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Massachusetts: a Hunch


I wonder if the delay in the Supreme Judicial Court decision on gay marriage is a sign that the court will not, in the end, decide to go for it but rather opt for civil unions or some other muddled outcome. It seems like the smart move from a tactical standpoint. Public opposition has been rising, social conservatives are beginning to mobilize, and a gay-marriage decision may prompt the president to endorse the Federal Marriage Amendment. (I think he almost certainly would endorse it.) The amendment might fail, as most proposed amendments do, but why take the risk?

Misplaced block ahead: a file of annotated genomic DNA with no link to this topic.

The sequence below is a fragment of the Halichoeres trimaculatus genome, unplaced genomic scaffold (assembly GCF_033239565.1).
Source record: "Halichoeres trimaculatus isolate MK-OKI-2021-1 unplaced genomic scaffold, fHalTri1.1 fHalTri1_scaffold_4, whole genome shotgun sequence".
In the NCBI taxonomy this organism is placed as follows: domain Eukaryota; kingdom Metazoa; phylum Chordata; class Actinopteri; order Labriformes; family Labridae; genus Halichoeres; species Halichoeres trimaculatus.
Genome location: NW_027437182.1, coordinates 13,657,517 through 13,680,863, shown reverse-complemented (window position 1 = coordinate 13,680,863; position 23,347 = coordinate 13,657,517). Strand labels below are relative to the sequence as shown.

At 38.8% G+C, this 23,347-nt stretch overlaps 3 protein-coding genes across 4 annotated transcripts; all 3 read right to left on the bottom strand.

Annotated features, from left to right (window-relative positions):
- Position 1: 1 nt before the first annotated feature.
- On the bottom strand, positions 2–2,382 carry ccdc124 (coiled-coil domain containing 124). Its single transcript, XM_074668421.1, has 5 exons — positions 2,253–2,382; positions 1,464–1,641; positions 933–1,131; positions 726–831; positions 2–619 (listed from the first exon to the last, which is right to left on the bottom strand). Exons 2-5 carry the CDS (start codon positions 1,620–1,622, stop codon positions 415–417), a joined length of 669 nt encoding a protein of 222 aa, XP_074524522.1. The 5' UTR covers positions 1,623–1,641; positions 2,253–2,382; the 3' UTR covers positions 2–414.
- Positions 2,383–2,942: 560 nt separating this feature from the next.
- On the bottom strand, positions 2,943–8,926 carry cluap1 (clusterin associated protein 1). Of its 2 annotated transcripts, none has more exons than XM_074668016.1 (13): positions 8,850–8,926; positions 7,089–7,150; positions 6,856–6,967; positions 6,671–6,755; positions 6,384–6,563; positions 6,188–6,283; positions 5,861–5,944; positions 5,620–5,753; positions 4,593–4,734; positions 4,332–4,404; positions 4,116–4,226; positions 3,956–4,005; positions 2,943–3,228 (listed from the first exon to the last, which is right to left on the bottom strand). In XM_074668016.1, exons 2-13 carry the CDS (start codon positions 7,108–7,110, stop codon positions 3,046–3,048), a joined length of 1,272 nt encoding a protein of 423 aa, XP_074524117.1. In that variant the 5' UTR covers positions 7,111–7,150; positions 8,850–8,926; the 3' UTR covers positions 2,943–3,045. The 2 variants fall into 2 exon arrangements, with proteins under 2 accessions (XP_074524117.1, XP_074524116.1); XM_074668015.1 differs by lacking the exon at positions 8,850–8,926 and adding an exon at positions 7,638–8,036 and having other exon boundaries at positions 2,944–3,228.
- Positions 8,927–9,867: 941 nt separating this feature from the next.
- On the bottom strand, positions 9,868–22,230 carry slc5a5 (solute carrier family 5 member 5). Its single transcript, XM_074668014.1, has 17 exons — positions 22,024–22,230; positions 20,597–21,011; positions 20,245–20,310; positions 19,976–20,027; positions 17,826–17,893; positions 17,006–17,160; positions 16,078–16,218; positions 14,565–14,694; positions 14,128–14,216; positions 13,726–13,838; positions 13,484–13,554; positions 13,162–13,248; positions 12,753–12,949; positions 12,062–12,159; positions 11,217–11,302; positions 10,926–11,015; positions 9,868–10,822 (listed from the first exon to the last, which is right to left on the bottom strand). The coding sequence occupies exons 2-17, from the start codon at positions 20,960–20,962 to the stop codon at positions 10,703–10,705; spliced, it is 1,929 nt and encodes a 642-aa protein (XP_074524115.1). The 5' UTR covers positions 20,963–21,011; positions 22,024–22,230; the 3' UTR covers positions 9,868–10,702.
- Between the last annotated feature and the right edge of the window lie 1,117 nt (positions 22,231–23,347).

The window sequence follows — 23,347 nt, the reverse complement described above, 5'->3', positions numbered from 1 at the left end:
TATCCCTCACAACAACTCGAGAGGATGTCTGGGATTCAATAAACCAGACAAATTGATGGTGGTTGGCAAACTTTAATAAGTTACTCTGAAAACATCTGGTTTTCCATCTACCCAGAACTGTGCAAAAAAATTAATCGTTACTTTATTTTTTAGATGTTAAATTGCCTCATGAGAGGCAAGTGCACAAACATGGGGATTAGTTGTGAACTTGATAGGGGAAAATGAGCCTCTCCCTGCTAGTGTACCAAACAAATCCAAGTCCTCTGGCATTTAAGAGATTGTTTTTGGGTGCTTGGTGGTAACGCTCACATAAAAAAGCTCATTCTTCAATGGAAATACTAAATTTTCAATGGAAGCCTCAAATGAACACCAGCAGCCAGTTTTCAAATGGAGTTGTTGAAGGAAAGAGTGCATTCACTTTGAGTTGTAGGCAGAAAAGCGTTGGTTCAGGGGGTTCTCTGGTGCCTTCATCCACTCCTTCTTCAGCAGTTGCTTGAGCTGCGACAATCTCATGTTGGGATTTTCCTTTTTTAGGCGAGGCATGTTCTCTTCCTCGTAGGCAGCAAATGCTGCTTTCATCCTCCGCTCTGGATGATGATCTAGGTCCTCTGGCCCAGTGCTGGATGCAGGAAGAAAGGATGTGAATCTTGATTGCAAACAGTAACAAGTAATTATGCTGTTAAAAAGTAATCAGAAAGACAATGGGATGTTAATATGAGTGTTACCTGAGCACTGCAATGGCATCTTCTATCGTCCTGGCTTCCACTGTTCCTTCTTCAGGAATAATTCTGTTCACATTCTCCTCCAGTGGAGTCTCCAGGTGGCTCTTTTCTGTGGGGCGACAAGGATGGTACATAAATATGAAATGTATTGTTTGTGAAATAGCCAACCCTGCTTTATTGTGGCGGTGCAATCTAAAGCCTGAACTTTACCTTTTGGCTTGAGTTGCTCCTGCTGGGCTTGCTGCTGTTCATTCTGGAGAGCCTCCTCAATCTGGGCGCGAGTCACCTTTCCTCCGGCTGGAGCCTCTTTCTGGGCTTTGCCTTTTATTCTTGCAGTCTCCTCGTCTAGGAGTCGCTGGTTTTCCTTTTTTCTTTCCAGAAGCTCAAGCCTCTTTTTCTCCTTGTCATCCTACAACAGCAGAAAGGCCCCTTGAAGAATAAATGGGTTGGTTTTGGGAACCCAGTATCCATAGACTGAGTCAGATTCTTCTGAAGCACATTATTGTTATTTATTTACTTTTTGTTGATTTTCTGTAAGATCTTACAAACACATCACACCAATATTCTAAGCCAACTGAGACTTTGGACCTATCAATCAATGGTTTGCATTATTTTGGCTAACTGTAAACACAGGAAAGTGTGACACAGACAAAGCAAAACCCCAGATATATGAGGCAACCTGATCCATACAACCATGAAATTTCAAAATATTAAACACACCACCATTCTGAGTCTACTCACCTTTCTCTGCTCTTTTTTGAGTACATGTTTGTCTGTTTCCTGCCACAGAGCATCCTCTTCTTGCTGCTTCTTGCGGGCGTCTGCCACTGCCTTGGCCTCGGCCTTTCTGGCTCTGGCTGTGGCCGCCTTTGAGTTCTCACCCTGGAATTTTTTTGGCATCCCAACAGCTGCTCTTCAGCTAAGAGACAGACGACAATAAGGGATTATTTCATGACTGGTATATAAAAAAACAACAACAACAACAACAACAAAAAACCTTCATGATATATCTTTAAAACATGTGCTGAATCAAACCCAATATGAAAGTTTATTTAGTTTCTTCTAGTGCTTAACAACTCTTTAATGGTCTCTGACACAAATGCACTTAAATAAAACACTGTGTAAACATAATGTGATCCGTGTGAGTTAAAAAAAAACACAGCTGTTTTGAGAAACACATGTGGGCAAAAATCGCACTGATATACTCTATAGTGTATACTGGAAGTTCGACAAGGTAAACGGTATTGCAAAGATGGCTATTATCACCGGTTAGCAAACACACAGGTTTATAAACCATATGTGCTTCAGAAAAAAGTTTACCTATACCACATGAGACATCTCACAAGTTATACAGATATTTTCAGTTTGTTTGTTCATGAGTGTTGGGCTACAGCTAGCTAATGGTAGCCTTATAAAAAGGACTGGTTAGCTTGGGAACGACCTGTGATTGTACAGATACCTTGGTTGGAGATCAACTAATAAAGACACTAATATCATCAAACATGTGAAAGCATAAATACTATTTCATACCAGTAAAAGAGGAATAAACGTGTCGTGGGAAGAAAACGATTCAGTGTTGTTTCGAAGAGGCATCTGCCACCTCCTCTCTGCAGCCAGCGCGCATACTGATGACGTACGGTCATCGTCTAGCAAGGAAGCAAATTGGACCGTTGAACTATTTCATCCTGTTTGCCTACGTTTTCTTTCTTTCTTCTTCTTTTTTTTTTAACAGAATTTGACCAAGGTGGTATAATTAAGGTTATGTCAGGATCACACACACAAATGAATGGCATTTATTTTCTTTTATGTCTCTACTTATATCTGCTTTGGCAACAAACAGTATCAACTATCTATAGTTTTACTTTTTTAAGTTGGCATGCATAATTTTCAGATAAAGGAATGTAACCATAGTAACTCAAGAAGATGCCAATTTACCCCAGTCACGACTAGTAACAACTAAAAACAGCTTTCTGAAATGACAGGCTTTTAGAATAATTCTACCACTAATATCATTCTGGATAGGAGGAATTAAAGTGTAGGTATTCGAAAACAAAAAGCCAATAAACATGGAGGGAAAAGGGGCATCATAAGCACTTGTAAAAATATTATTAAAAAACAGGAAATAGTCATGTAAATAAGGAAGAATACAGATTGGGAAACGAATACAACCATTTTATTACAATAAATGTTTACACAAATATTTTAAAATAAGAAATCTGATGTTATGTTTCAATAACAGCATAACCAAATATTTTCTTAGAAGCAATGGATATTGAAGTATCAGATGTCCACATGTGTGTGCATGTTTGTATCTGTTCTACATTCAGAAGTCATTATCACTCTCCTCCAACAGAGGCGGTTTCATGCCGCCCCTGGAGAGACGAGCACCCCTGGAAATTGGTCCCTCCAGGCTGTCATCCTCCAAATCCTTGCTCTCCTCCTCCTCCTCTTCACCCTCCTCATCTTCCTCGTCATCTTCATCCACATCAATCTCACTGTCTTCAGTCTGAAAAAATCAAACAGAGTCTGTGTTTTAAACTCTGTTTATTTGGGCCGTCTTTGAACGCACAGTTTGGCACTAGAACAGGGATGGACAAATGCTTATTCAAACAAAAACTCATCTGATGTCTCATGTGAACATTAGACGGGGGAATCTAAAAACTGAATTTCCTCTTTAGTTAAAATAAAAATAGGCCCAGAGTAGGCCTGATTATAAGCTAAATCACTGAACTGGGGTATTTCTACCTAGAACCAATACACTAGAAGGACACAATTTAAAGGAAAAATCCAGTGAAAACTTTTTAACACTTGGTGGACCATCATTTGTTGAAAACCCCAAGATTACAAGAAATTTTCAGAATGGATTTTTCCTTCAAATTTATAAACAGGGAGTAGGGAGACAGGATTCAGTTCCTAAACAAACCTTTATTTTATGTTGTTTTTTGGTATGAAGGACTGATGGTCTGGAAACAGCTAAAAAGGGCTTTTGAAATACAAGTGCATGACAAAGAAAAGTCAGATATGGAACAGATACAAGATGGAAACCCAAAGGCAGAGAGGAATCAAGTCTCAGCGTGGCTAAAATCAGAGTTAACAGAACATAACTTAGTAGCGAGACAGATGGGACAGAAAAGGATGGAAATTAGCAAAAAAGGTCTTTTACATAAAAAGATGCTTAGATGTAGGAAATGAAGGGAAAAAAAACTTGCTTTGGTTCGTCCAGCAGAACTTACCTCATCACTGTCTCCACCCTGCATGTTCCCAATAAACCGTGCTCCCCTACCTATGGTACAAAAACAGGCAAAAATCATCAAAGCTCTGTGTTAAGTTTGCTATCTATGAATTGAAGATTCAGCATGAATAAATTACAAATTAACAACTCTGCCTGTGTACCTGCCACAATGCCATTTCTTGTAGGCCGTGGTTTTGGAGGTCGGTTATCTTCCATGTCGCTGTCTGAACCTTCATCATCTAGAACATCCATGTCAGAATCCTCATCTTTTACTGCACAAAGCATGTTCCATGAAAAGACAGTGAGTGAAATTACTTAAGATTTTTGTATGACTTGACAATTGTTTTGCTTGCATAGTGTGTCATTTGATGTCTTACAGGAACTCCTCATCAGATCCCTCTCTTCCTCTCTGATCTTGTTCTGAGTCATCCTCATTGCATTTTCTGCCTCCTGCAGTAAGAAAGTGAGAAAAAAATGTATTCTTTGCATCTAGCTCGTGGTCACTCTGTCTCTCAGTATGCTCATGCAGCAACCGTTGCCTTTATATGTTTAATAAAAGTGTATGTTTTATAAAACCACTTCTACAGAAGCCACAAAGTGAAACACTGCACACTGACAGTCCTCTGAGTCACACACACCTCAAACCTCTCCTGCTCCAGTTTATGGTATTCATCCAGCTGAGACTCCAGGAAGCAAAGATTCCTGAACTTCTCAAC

If the court imposes civil unions, on the other hand, Bush is much less likely to endorse an amendment. (I doubt he would under that circumstance.) Support for civil unions is well on its way to becoming the “moderate” position among opinion elites. Purist supporters of full-fledged gay marriage would be disappointed, but a civil union decision will nonetheless be a step forward for them, culturally and politically. In two or three years, it might very well be safe to go ahead with gay marriage.

So I guess the question is whether the judges would rather go down in history for bringing the first-ever gay marriages to the U.S. or would rather promote the cause of gay rights long-term. (Abiding by the law as written doesn’t appear to be an option.)